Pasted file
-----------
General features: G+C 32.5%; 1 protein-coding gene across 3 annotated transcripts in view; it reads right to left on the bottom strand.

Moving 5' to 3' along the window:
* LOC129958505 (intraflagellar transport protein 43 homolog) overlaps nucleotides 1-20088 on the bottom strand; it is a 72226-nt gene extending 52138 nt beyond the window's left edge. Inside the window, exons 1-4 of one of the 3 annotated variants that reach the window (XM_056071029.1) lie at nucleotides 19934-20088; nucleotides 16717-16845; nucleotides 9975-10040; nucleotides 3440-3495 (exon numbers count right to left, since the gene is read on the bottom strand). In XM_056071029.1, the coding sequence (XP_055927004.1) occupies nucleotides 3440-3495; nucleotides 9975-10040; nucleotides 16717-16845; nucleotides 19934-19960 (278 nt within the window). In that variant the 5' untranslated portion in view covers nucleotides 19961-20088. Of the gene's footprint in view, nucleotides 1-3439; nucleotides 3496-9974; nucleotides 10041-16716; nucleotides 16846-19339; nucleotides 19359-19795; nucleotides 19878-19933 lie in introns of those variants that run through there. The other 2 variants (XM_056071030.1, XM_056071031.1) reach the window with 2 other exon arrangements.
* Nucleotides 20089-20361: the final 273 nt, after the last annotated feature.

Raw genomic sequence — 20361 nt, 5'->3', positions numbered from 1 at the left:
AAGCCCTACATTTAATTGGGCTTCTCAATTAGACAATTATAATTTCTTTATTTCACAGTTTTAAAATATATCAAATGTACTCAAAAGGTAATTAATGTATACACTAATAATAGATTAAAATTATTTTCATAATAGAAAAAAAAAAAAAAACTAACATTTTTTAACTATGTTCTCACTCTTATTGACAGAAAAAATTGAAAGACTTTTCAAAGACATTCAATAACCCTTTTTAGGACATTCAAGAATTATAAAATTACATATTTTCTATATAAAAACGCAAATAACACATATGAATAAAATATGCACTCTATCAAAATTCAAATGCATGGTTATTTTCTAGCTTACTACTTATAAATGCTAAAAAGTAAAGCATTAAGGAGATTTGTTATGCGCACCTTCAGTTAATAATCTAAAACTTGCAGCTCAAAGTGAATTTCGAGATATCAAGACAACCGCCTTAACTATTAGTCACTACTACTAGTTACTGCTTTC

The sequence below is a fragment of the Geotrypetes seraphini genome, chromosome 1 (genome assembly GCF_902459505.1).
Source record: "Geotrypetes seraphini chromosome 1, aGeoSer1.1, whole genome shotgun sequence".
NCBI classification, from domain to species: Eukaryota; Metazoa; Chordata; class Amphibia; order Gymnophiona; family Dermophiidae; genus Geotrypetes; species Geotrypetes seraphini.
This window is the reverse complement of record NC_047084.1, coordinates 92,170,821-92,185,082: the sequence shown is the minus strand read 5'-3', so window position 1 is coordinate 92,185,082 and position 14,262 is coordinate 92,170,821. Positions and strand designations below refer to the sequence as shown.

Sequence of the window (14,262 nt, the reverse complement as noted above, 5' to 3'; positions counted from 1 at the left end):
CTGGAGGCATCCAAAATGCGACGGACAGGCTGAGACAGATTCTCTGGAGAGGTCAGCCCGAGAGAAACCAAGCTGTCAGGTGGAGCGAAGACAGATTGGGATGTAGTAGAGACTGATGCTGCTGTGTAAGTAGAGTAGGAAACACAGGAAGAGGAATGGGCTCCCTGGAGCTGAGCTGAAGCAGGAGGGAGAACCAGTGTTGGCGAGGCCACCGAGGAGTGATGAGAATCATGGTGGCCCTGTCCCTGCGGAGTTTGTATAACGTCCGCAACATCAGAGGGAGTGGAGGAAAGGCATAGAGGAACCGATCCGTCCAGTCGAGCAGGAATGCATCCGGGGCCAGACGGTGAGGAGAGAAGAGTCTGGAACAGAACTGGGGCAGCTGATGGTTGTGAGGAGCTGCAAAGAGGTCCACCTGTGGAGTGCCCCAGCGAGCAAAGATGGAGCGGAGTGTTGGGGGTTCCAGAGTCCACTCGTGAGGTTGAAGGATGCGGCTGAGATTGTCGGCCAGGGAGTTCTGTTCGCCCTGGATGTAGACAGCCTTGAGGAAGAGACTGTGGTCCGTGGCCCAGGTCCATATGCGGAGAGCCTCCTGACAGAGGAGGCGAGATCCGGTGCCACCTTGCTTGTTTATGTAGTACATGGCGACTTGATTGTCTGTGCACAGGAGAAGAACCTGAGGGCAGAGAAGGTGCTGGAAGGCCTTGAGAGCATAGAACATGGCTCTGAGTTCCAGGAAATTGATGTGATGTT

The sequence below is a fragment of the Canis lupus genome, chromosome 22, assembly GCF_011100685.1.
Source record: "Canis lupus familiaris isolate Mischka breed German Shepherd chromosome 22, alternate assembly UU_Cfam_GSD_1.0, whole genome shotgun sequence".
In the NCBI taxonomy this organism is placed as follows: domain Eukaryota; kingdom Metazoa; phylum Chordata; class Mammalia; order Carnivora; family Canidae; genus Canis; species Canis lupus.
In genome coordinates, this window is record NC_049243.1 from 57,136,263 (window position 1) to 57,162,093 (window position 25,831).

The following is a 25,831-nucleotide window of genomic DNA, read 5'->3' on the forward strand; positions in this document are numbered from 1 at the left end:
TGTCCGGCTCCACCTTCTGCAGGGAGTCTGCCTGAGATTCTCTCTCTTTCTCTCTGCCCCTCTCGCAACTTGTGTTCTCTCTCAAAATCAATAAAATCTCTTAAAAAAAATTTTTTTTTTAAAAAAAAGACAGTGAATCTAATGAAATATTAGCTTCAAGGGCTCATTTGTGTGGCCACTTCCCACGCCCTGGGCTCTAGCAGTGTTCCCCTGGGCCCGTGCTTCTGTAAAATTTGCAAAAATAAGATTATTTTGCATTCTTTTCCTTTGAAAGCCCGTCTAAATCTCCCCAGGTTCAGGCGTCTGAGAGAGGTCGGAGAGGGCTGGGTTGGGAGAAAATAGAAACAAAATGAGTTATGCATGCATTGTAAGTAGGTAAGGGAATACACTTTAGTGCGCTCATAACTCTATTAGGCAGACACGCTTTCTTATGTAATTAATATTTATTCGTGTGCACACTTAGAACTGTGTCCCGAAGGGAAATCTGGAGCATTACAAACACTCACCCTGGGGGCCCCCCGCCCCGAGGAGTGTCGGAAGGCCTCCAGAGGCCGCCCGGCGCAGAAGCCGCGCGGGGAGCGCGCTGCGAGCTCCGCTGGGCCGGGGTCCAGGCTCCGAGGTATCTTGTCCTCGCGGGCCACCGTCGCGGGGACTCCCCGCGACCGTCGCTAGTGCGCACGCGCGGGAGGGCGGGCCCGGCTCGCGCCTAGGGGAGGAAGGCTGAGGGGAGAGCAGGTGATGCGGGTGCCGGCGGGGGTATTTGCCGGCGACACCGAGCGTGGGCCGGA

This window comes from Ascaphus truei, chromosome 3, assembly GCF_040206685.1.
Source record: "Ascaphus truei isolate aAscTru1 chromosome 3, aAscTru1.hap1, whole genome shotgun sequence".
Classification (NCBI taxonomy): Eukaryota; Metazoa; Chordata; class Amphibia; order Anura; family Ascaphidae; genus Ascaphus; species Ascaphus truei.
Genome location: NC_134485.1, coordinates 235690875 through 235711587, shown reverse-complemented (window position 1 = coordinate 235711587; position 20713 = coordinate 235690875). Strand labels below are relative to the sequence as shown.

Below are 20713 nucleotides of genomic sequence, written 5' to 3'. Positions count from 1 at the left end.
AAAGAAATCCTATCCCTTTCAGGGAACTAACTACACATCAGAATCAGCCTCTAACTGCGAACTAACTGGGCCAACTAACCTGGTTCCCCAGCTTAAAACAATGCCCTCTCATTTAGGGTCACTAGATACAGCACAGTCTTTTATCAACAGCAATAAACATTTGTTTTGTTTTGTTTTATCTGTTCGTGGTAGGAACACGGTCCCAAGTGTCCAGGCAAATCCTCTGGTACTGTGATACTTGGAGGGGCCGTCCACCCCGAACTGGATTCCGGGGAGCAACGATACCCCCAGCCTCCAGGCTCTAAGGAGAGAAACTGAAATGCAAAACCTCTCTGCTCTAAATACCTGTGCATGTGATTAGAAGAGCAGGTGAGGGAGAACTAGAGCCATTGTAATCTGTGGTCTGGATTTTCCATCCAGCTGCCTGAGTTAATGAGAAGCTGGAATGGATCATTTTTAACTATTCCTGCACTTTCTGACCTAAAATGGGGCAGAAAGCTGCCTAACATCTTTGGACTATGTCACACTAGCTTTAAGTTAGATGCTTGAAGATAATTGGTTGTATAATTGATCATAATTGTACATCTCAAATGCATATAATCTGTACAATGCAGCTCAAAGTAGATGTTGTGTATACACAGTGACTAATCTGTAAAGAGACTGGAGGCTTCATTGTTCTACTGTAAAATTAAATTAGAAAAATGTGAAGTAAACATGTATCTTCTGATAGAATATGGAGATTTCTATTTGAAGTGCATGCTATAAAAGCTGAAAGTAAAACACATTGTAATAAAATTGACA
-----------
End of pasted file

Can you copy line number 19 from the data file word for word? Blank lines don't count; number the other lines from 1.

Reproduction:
This window comes from Ascaphus truei, chromosome 3, assembly GCF_040206685.1.